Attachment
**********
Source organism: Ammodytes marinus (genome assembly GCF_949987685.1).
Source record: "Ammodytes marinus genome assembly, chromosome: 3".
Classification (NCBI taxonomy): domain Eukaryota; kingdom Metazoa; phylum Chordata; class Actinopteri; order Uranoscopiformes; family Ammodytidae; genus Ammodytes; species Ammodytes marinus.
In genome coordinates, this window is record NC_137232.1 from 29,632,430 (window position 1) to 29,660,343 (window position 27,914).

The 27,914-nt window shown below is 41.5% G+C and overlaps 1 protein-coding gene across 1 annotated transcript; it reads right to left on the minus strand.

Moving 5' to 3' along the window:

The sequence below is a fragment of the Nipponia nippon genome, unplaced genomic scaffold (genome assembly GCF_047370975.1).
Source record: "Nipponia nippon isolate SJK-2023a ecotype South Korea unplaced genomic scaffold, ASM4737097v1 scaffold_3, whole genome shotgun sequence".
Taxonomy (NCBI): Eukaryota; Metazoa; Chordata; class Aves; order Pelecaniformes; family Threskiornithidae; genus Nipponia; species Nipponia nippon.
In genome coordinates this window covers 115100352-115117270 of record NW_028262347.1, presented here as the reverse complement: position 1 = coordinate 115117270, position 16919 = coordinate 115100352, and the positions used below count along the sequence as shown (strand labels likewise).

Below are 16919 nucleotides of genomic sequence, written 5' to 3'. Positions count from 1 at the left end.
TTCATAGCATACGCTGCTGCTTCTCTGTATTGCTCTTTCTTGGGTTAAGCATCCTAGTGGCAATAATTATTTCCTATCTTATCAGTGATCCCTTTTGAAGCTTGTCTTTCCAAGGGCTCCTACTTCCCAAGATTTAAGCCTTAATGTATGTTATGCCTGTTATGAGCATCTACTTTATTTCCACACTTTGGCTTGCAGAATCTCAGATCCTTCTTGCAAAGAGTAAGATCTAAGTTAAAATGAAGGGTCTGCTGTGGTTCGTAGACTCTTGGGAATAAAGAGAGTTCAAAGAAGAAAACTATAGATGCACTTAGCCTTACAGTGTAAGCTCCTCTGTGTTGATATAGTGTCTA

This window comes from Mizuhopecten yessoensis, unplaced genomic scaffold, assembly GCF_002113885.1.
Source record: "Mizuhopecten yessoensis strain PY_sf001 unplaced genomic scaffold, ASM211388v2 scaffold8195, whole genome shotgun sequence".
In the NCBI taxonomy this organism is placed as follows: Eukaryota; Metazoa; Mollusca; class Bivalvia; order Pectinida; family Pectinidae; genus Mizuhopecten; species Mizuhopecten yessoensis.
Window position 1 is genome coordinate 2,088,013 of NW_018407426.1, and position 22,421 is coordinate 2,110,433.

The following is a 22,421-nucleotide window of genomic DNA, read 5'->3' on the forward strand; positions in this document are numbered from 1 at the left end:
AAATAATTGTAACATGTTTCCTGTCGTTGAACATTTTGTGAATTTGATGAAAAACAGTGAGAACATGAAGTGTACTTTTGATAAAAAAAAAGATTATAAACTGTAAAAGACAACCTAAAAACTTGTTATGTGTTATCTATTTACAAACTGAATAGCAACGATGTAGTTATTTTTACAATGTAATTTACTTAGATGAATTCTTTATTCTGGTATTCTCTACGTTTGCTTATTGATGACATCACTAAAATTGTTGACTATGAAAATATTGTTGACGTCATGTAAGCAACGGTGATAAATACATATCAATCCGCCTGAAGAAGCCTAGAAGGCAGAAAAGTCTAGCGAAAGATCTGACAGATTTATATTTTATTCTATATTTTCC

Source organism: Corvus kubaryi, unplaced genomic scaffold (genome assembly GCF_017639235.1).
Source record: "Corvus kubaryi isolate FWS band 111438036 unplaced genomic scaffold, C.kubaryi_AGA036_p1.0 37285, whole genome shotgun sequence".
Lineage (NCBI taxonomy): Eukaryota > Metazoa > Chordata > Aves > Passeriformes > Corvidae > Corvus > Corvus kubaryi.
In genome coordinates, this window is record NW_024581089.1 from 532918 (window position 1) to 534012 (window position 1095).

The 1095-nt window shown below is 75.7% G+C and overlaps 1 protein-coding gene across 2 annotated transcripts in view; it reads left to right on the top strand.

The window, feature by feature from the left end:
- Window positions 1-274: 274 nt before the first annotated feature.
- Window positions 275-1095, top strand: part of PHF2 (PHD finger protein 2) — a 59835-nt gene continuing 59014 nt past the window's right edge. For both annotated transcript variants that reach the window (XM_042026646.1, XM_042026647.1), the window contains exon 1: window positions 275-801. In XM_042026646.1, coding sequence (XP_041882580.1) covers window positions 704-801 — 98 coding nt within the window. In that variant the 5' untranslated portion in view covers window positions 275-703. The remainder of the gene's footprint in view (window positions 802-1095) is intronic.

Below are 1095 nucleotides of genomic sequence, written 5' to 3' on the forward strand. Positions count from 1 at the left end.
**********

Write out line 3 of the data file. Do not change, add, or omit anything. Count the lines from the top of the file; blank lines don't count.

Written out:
Classification (NCBI taxonomy): domain Eukaryota; kingdom Metazoa; phylum Chordata; class Actinopteri; order Uranoscopiformes; family Ammodytidae; genus Ammodytes; species Ammodytes marinus.